merry christmas to all

It's not a front in the culture wars.
It's not a political statement.
It's not a time to force your beliefs (or lack thereof) on everyone else.

Lighten up.


Be around the ones you love.

And have fun.



It's something I value and strive for. So rather than recapitulate recent events in the horse race, I'll simply quote this guy.

So Paul has to rake in a cool $5 million in one day to be mentioned in the MSM, and Obama just has to walk into a church. And Huckabee just has to smile. Well fuck.


I'm pretty sure the Huckabubble© will burst, and as much as I'd like to see Obama take Clinton out, Democrat primary voters have a nasty habit of nominating the candidate most likely to have been a hall monitor. (The previous Clinton being the obvious--and most successful--exception.)

You know...even if you aren't inclined to support Ron Paul, you have to admit that it'd be fun to watch all the heads exploding if he actually won.


podcast bleg

So my lab moved last week.

That's really no big deal, but an unpleasant outcome of this is that I've lost radio reception at my bench. (I'm in an interior space now. Very interior.) I didn't really appreciate how much the constant presence of NPR smoothed over those marathon sessions of benchwork that have become the norm for me lately.

I can stream all kinds of stuff at my desk...but that's in another room, and asking someone whose desk is in the lab to play stuff for me on their computer (and crank it up so I can hear it over the hood and incubators, please) seems a bit of an imposition.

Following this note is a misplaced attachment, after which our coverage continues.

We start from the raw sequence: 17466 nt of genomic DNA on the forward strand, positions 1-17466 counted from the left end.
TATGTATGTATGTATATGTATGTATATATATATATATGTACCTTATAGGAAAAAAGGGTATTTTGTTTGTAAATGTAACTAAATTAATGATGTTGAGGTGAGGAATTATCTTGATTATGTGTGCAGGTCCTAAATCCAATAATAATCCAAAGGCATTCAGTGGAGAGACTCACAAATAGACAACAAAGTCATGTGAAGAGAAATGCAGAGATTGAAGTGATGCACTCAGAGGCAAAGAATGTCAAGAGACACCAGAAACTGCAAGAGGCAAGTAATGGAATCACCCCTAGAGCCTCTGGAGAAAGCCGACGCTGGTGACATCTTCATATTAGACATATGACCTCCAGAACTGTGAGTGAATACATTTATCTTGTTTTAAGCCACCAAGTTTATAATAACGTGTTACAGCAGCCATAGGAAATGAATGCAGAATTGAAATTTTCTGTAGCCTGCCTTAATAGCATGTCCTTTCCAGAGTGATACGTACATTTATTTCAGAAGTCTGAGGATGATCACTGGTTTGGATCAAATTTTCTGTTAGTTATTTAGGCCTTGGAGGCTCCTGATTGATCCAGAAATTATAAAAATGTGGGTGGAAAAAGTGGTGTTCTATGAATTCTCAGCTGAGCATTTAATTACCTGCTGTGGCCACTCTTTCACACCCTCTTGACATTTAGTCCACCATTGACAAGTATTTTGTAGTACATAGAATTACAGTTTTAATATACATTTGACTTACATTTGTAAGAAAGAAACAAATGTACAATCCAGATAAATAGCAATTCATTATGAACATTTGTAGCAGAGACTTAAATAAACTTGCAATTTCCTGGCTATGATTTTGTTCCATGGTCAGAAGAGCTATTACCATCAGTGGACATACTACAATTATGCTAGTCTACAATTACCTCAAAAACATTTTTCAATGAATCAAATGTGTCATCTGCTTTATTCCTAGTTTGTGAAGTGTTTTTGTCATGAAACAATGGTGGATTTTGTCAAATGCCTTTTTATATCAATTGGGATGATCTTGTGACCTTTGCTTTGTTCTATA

However, I have rigged up a pair of computer speakers that I can plug my iPod into and it works quite nicely. So I am becoming a podcast geek.

Anyway, I've subscribed to all the NPR stuff I like, as well as other fairly obvious stuff (Scientific American, The New Yorker, Ricky Gervais) but I'm interested to know if anybody has come across anything I might not have heard of. I figure for the next few months I've got probably 25-30 hours a week where I am at the bench for very long periods, so I'm up for trying anything to fill the time.

Any and all suggestions are greatly appreciated.


tooting my tiny piece of the horn

I'm allowed to post a favorable review, if I can only take 1/150th (less than that, really) of the credit for what's being reviewed, right?

I hope so:

In celebration of that anniversary the Choral Society commissioned American composer Steven Sametz to compose a new work in honor of [the conductor's 20th anniversary with the group]... The poetry speaks of stars and light, birth and rebirth, angels and peace.